This map hung in every class in every school in Germany. From earliest childhood on, every German boy and girl was daily reminded of the great injustice done to the Fatherland, when large chunks were torn from it.
Worse, every German child was taught that his or her father had fought valiantly for four whole years against a vastly superior enemy and surrendered only from sheer exhaustion. Germany had played only a minor role in the events that led to the war, yet the whole blame for the war was laid on it. So were huge “reparations” that ruined the German economy.
The humiliation of signing such an unjust treaty was a permanent sting, and became the battle-cry of Adolf Hitler’s new National Socialist party. The politicians who had signed the document were assassinated.
History has blamed the leaders of the victorious allies for their stupidity in dictating these terms, especially after the far-sighted American president, Woodrow Wilson, had warned against it.
Probably they had no choice. The terrible war had bred intense hatred, and peoples were thirsting for revenge. They paid for it dearly when Germany, under the leadership of Hitler, started World War II.
The opposite example is provided by the Peace of Vienna of 1815, almost a hundred years earlier.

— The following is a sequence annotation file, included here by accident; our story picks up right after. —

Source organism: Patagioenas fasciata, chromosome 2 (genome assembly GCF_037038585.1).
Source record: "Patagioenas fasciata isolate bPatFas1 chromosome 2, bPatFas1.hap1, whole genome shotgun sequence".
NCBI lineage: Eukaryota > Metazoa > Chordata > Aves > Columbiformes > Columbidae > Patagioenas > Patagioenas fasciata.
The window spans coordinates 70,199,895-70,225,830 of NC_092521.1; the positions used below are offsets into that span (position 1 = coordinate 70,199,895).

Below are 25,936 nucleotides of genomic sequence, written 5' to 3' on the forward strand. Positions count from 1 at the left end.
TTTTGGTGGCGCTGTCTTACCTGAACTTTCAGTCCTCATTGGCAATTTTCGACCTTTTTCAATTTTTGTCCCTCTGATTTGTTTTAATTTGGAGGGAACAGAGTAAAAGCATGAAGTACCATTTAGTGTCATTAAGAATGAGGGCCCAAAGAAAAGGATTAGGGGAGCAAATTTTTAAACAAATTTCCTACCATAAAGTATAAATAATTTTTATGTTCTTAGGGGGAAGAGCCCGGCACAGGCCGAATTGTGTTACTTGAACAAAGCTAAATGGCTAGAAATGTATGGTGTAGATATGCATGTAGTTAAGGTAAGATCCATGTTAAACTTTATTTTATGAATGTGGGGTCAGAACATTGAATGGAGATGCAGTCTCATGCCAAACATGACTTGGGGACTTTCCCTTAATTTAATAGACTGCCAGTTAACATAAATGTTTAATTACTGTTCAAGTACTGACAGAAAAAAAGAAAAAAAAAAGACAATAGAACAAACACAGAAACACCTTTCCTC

The real peace of common interests
Napoleon’s troops had overrun large parts of Europe. Unlike Hitler’s Germany, Napoleon’s France brought with it a civilising message, but its troops also committed many atrocities. When France was exhausted and broke down, the victorious allies could easily have imposed on it the same punitive and humiliating terms imposed by their successors a century later. They did not.
Instead of treating France as a vanquished foe, they invited it to the table. Napoleon’s ex-foreign minister, Charles-Maurice de Talleyrand, was welcomed as one of the leaders to shape the future of Europe.
The “Concert of Nations” created by the Peace of Vienna established a solid system that kept Europe peaceful for almost a hundred years, with a few exceptions…
The leading spirit of the Congress of Vienna was Klemens von Metternich, ably assisted by the British Lord Castlereagh. France was allowed to recuperate within a short time.
One of the great admirers of Metternich and his colleagues is Henry Kissinger. Unfortunately, he did the opposite when he himself became the US foreign minister.
The “Concert of Nations” created by the Peace of Vienna established a solid system that kept Europe peaceful for almost a hundred years, with a few exceptions (like the Franco-Prussian war of 1870). The spirit of its founders shines today as an example of wisdom.